activism climate change politics

Climate change makes Heathrow’s 3rd runway officially illegal

A lot of climate campaigners had an eye on the Court of Appeal this morning, where a landmark ruling was expected. The Mayor of London and a coalition of environmental agencies had brought a case against the government over the authorising of Heathrow’s third runway.

According to the case, brought by Plan B, the Minister for Transport had not taken climate targets into consideration in his decision, and thus it is unlawful. The court ruled against the government, throwing a major obstacle in the way of Heathrow expansion and potentially gifting campaigners a major new tool in the struggle against the carbon economy.

During the course of the trial, it emerged that the government had received advice warning that the Paris Agreement and the climate target had to be taken into account. They chose not to, so it’s entirely their own fault. The court has simply confirmed what every climate-aware person already knew – that airport expansion is incompatible with climate targets and cannot proceed.

This is already being hailed as a major victory by the groups that brought the case, and those that have supported it with demonstrations, such as Extinction Rebellion. It’s also important to think about the precedent it sets. As the BBC’s environment correspondent Roger Harrabin explains, “From now on, every infrastructure spending decision in the UK could face legal challenge if it doesn’t comply with the Climate Change Act, which mandates virtually zero emissions by 2050.”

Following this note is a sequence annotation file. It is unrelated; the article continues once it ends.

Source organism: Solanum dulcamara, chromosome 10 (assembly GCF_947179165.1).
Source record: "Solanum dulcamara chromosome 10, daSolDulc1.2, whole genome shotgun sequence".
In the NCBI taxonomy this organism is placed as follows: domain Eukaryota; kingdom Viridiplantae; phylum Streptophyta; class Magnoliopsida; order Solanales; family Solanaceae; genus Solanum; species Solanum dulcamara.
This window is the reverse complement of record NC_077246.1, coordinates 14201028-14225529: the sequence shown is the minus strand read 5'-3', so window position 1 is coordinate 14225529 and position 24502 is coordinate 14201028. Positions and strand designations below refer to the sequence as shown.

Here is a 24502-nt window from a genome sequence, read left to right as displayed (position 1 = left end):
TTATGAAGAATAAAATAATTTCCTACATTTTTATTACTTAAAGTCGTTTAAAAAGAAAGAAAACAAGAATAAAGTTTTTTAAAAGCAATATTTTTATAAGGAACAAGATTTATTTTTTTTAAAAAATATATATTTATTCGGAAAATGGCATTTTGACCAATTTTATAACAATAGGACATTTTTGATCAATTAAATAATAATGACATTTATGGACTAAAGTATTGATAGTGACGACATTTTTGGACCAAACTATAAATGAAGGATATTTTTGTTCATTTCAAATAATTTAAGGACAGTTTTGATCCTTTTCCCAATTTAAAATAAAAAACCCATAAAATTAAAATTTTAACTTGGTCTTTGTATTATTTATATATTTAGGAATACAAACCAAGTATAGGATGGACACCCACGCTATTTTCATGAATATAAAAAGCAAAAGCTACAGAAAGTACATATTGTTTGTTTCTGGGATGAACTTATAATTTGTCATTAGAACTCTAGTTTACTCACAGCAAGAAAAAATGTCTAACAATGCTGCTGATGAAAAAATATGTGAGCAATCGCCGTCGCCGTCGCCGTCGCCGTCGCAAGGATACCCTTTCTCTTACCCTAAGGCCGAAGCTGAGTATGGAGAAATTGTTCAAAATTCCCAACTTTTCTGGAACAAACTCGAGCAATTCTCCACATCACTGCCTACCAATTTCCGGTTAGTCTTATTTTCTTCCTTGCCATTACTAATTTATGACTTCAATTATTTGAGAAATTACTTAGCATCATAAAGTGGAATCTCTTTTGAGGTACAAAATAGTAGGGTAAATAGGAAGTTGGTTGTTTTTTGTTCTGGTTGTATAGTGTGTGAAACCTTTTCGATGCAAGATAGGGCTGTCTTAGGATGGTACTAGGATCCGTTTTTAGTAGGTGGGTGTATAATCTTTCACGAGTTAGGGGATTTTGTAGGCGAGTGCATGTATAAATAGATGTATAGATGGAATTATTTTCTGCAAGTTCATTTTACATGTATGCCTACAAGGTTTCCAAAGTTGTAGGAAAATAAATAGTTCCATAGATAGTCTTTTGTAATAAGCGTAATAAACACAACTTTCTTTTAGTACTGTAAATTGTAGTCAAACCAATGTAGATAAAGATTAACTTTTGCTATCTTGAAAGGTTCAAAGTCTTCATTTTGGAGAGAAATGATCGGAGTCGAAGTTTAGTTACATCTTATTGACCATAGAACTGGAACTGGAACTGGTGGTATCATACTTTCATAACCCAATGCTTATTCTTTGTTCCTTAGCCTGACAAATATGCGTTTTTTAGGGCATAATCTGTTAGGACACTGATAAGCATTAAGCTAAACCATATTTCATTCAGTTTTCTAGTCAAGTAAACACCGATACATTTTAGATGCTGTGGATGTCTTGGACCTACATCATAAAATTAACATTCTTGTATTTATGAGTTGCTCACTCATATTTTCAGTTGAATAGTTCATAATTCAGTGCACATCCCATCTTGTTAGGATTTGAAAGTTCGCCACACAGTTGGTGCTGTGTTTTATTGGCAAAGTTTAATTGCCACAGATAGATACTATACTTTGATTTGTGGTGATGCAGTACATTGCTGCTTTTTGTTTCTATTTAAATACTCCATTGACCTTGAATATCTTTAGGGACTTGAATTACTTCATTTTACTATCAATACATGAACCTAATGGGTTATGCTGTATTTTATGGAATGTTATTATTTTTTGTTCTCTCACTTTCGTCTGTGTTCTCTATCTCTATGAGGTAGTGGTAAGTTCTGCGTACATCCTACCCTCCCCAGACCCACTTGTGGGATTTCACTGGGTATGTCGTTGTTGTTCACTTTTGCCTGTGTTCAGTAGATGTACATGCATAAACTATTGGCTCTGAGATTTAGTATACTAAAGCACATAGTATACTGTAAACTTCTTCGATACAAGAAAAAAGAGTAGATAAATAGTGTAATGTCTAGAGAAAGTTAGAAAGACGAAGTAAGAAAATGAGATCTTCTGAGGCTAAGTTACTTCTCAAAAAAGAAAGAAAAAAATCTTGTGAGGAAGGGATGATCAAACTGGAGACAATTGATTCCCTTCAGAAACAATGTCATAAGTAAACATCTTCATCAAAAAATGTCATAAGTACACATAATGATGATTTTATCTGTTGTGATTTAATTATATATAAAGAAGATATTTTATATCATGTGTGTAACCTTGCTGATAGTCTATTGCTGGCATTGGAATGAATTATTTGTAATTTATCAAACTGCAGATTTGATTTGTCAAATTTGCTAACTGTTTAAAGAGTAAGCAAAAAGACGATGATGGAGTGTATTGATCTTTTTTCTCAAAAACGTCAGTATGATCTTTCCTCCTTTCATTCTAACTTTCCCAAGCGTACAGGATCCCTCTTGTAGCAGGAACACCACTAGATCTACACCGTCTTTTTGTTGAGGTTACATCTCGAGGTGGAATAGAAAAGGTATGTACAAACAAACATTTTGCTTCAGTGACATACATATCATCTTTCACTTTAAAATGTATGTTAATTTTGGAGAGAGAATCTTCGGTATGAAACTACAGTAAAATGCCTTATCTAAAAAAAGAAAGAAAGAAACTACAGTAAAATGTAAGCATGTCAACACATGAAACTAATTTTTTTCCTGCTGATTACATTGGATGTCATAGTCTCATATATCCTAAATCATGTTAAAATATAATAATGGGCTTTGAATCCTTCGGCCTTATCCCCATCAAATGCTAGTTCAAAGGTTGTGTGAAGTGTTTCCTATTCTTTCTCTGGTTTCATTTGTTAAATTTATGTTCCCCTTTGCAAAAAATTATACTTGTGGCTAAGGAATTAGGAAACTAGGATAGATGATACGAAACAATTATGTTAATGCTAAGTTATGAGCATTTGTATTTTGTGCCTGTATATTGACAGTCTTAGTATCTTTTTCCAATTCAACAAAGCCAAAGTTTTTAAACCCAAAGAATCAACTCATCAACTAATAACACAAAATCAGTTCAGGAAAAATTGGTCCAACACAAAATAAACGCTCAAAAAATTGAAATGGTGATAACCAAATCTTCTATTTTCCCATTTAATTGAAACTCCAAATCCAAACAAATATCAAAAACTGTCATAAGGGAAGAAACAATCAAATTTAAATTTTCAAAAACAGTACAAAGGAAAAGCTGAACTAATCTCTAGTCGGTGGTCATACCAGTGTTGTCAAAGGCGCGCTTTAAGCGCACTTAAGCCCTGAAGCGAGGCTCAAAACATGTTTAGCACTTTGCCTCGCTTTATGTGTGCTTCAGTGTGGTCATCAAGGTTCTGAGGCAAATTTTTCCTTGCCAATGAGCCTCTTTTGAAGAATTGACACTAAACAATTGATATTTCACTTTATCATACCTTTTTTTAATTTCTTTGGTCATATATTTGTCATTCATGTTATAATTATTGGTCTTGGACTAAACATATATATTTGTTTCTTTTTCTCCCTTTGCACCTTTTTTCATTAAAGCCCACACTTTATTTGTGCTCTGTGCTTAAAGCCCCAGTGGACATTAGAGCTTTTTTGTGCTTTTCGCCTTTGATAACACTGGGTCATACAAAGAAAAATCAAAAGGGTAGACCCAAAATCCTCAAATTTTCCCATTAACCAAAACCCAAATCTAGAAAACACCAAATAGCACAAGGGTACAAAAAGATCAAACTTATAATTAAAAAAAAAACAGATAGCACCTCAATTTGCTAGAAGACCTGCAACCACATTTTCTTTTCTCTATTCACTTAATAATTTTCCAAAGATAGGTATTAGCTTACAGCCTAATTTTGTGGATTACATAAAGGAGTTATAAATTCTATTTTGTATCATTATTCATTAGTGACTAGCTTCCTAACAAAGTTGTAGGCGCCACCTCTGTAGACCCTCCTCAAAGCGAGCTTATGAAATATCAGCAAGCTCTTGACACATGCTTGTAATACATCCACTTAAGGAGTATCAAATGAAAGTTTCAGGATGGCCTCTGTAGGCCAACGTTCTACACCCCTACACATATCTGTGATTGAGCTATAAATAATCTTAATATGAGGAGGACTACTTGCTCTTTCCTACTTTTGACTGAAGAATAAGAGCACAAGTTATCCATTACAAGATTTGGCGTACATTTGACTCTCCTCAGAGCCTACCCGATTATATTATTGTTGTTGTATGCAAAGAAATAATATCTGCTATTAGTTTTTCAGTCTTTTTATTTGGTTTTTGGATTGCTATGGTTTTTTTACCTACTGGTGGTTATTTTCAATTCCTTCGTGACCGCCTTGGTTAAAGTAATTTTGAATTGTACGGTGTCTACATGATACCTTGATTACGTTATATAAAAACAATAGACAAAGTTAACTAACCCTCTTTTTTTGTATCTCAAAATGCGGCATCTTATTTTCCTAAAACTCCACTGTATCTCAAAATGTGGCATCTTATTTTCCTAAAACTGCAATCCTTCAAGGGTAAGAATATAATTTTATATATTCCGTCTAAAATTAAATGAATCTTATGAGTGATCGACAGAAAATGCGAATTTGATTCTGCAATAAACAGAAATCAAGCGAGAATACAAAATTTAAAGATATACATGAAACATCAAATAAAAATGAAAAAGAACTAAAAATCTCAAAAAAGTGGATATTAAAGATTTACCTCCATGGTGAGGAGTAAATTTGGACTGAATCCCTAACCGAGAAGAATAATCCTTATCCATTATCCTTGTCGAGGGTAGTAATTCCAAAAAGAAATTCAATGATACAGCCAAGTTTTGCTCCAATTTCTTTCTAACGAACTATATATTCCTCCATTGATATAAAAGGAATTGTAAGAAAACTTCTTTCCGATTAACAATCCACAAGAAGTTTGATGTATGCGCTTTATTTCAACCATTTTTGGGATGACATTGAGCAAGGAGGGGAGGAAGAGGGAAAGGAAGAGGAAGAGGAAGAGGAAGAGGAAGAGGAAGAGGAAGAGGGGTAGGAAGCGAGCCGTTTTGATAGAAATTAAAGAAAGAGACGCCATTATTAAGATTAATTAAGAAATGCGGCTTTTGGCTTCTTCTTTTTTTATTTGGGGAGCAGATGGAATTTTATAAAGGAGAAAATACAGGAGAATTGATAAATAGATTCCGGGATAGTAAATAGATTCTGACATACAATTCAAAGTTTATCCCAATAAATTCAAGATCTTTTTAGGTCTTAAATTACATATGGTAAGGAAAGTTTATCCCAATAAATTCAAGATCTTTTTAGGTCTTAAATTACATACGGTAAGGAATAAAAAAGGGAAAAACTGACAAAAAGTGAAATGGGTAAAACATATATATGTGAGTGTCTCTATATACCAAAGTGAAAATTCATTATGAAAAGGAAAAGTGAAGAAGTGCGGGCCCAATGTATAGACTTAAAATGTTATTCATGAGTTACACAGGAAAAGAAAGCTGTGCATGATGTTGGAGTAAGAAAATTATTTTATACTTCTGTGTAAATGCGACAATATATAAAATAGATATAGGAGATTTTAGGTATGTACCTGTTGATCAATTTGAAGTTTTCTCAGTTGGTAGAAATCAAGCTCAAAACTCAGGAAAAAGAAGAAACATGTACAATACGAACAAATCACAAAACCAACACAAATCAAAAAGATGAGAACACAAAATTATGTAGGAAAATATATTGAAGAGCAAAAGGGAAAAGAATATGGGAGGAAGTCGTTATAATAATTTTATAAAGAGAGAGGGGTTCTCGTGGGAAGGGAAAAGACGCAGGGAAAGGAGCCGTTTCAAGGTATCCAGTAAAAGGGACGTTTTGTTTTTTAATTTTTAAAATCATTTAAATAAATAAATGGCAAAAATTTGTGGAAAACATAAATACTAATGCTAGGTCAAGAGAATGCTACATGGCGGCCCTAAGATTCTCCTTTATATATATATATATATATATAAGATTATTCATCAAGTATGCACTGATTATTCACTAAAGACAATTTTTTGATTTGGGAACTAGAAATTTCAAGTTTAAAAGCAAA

If the law is going to uphold our ambitions to be carbon neutral by 2050, then projects that put it in jeopardy should not be allowed. You could apply the same logic to new coal mines, fracking, or motorway widening. It would surely apply to other airport expansion plans, including Luton’s. The scale is different, and Luton doesn’t want a second runway. But if still wants more passengers and flights, and the logic is the same. Local campaigners will certainly be raising this with the council, the owner and chief shareholder of the airport.

Tim Crossland from PlanB points out that previous court cases in Britain haven’t really accepted the climate change argument. This one has, and that gives campaigners a major new tool. As he says, “this is a completely game changing moment, the sound of the bell tolling on the carbon economy.”

Heathrow’s runway has risen from the dead before. And if the champions of aviation and growth see a conflict between their goals and the climate target, I expect a new round of objections to the climate target. But for today, this is a ruling that opens up some exciting new possibilities.

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